The tube is then placed in a lathe in a ventilated place so as to dry the deposited film in ambient air while continuing to rotate the tube 2 at about 1 revolution per second about its axis X. This drying stage lasts about 5 hours.
The film is then dried in an oven for 2 hours at 300° C. This temperature is such that the deposited material does not melt, so that the resulting lining 9 is porous.
When the slip is made up of silica that is substantially pure, at at least 95% (given impurities and binders), the oven drying is performed at about 1,100° C., this temperature being lower than the annealing temperature of silica.
By using a slip, it is possible to line the tube 2 with a very thin layer, in practice not more than 2 mm thick, and preferably less than 0.5 mm thick.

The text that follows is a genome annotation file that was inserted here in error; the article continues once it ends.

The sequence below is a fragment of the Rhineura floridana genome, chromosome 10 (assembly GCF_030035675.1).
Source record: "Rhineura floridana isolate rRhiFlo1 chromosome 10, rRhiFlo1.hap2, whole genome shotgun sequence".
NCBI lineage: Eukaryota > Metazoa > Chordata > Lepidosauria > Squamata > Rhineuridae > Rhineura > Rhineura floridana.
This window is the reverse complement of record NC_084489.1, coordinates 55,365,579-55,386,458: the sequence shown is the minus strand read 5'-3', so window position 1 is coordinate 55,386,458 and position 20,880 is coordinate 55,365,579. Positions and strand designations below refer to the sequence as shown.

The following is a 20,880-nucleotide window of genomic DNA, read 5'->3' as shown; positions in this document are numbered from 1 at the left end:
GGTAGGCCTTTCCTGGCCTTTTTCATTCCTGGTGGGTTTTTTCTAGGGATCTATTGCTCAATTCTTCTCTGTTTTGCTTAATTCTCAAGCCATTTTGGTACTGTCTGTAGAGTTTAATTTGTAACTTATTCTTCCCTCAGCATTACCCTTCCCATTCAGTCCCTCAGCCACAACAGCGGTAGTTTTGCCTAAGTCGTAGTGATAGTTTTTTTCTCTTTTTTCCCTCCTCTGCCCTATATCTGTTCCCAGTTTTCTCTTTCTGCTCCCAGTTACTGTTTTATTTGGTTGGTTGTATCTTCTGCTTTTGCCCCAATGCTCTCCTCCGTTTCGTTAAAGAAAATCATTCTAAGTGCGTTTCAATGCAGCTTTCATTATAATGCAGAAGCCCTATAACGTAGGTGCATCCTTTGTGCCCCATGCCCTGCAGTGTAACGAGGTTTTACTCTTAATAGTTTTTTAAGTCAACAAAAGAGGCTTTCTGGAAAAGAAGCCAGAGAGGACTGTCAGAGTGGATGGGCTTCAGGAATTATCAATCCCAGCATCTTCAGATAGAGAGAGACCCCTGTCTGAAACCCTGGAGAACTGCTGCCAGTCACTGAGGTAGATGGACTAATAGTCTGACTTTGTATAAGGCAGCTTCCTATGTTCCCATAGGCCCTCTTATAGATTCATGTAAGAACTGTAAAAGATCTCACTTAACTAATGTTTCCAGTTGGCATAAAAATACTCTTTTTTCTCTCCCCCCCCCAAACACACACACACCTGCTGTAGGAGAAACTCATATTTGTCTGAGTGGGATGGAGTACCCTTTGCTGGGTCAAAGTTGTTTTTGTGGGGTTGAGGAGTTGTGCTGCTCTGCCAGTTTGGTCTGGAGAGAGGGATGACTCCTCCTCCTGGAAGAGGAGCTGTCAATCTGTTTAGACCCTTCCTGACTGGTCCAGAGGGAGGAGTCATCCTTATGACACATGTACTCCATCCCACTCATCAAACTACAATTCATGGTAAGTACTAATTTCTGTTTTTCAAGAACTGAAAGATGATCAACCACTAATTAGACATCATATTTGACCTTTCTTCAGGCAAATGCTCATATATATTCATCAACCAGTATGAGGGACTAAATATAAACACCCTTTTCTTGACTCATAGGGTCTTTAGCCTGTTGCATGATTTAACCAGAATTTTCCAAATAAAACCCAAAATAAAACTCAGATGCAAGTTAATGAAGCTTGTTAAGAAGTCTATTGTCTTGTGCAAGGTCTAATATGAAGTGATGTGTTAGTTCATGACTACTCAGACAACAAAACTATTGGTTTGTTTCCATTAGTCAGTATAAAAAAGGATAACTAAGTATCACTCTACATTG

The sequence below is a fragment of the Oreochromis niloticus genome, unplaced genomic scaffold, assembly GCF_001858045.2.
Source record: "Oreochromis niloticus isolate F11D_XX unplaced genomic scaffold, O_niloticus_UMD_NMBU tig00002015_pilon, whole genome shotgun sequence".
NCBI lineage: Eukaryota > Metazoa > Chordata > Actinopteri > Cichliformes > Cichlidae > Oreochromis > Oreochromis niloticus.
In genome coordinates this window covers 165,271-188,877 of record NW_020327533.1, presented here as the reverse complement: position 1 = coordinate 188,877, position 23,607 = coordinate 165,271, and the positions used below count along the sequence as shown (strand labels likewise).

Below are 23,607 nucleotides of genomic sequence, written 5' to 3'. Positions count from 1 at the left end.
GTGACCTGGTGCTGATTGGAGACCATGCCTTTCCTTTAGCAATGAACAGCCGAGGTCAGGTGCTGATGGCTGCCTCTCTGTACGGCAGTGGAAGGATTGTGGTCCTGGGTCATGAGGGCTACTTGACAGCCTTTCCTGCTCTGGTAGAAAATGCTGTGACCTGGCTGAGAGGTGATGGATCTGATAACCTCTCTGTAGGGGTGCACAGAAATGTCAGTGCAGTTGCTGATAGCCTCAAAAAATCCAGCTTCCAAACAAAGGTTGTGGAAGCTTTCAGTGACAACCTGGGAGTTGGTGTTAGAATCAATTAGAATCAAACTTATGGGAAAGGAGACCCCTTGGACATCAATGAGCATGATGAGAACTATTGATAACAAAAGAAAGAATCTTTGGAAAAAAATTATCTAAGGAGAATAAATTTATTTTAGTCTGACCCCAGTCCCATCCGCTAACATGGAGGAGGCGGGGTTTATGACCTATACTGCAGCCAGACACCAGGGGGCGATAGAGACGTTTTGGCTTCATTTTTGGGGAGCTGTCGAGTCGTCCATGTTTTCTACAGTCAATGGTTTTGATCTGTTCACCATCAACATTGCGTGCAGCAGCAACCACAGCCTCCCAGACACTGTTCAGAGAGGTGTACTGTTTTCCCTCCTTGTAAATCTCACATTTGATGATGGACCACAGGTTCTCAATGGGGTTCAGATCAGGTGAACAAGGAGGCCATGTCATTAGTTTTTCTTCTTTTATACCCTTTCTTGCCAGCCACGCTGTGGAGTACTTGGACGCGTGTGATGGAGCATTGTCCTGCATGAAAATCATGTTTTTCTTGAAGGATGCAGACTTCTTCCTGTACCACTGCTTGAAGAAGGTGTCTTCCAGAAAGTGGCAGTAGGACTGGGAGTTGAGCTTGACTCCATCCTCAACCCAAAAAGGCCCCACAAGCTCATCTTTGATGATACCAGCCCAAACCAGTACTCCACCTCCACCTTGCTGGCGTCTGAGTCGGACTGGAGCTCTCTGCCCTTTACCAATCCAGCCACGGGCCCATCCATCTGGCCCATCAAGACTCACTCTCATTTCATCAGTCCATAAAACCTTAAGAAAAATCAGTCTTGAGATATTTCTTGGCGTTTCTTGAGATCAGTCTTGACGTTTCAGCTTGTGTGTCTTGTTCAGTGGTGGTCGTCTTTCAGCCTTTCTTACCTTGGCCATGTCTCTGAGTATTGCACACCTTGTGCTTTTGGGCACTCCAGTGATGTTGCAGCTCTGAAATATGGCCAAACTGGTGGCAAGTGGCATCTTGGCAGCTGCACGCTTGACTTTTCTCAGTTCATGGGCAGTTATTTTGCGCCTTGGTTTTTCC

Using a slip also enables the protective lining to adhere well to the inside wall 5 of the tube 2, and this is checked, once the method is finished, by injecting compressed air into the tube: the layer should not be damaged in any way. This is particularly important because, on producing plasma inside the tube 2 for igniting the torch 1, a high-amplitude blast occurs that might damage the lining 9, which is naturally highly detrimental to the lining serving its purpose properly.
Furthermore the adhesion obtained by means of the slip is just sufficient to prevent the devitrification of the lining 9 from propagating to the inside wall 5 of the tube 2.
The preceding advantages may also be obtained by using a gelling or colloidal solution of silica.
It is important that the material making up the lining 9 is based on silica, so as to avoid any contamination of the materials to be deposited by using the torch in the event of the lining decomposing.
Naturally, the present invention is not limited to the above-described embodiment.